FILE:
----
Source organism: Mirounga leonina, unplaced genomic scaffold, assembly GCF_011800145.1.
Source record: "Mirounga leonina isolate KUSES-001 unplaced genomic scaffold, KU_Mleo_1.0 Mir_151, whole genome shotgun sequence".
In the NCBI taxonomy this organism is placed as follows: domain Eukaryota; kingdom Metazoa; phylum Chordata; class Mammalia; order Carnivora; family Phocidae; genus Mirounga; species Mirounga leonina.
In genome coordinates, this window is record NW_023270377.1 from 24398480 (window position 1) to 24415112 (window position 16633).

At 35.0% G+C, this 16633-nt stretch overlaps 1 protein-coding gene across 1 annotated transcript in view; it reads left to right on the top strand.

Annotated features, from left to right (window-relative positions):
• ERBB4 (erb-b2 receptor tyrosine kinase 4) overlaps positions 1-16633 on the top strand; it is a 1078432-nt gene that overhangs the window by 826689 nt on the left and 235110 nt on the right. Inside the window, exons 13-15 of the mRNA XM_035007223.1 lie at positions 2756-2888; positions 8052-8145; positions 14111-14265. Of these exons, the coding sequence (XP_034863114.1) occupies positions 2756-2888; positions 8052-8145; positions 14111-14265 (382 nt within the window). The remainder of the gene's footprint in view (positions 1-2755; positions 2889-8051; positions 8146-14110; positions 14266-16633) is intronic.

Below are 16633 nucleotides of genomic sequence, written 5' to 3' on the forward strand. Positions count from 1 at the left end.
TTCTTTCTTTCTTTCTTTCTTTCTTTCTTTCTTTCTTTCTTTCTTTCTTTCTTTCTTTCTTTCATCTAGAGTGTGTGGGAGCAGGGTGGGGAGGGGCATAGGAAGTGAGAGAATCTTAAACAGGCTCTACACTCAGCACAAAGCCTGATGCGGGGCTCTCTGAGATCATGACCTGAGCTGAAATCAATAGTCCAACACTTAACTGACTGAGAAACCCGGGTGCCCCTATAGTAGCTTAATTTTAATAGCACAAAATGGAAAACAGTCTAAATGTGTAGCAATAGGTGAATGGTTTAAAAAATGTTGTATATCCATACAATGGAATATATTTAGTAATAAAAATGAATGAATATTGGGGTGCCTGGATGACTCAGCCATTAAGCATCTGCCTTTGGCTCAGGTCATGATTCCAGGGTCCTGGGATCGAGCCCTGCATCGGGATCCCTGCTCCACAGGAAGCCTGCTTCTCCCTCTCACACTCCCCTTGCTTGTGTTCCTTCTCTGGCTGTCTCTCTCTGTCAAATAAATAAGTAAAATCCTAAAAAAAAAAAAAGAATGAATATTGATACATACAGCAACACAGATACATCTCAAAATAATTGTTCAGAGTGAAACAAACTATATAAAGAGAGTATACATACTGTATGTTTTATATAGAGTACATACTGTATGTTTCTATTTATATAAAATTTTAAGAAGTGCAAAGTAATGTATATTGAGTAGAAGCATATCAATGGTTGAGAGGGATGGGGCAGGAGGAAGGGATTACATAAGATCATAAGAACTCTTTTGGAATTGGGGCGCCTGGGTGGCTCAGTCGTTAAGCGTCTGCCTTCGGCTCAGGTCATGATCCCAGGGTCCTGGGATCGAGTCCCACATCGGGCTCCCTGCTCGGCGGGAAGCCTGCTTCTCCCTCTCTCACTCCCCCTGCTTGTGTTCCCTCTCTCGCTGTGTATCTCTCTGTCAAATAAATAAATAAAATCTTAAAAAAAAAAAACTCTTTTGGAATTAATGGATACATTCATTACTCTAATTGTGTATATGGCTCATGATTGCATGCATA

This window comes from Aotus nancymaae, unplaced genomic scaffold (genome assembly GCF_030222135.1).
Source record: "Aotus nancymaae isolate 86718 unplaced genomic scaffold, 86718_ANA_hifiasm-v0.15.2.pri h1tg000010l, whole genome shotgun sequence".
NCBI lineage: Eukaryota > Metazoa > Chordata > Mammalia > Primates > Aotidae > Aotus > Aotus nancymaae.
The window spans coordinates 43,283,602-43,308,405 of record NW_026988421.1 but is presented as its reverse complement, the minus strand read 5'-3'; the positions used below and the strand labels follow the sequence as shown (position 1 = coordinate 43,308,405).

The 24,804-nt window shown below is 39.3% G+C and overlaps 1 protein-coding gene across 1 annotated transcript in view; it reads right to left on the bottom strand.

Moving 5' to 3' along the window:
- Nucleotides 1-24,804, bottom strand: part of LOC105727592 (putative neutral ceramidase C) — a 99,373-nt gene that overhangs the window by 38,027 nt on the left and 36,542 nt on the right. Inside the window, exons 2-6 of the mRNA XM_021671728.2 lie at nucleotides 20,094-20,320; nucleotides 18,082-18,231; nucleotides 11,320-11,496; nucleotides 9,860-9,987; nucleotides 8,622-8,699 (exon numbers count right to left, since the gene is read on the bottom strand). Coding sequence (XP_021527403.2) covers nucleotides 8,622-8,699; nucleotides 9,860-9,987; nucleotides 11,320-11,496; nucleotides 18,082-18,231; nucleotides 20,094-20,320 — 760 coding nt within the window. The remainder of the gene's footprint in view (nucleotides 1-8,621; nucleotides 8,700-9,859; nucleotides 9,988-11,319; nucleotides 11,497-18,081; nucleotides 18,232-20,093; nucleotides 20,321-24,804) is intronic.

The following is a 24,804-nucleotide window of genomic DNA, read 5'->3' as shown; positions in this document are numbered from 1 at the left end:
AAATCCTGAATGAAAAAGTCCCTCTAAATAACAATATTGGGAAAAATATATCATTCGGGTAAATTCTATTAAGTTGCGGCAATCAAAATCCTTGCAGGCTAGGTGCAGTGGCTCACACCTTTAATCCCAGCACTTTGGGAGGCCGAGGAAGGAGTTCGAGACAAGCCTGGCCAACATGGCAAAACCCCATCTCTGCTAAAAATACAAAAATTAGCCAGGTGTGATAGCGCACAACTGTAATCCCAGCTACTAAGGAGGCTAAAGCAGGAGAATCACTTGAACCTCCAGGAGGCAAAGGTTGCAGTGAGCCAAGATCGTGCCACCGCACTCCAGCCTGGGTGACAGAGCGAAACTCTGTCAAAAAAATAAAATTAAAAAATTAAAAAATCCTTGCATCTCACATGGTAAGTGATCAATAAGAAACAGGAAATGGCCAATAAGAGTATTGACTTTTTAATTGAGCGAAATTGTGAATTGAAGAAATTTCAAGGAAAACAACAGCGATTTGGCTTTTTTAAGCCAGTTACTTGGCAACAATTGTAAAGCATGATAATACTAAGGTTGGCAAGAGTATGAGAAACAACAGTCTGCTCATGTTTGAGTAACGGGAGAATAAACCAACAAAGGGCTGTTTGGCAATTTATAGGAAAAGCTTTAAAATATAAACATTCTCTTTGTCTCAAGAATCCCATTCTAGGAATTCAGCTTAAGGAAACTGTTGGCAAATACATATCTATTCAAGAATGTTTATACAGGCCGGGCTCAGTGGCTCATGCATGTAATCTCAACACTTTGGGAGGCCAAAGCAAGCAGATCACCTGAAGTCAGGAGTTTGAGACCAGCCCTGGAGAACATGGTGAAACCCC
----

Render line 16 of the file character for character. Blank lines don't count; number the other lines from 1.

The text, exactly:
- Nucleotides 1-24,804, bottom strand: part of LOC105727592 (putative neutral ceramidase C) — a 99,373-nt gene that overhangs the window by 38,027 nt on the left and 36,542 nt on the right. Inside the window, exons 2-6 of the mRNA XM_021671728.2 lie at nucleotides 20,094-20,320; nucleotides 18,082-18,231; nucleotides 11,320-11,496; nucleotides 9,860-9,987; nucleotides 8,622-8,699 (exon numbers count right to left, since the gene is read on the bottom strand). Coding sequence (XP_021527403.2) covers nucleotides 8,622-8,699; nucleotides 9,860-9,987; nucleotides 11,320-11,496; nucleotides 18,082-18,231; nucleotides 20,094-20,320 — 760 coding nt within the window. The remainder of the gene's footprint in view (nucleotides 1-8,621; nucleotides 8,700-9,859; nucleotides 9,988-11,319; nucleotides 11,497-18,081; nucleotides 18,232-20,093; nucleotides 20,321-24,804) is intronic.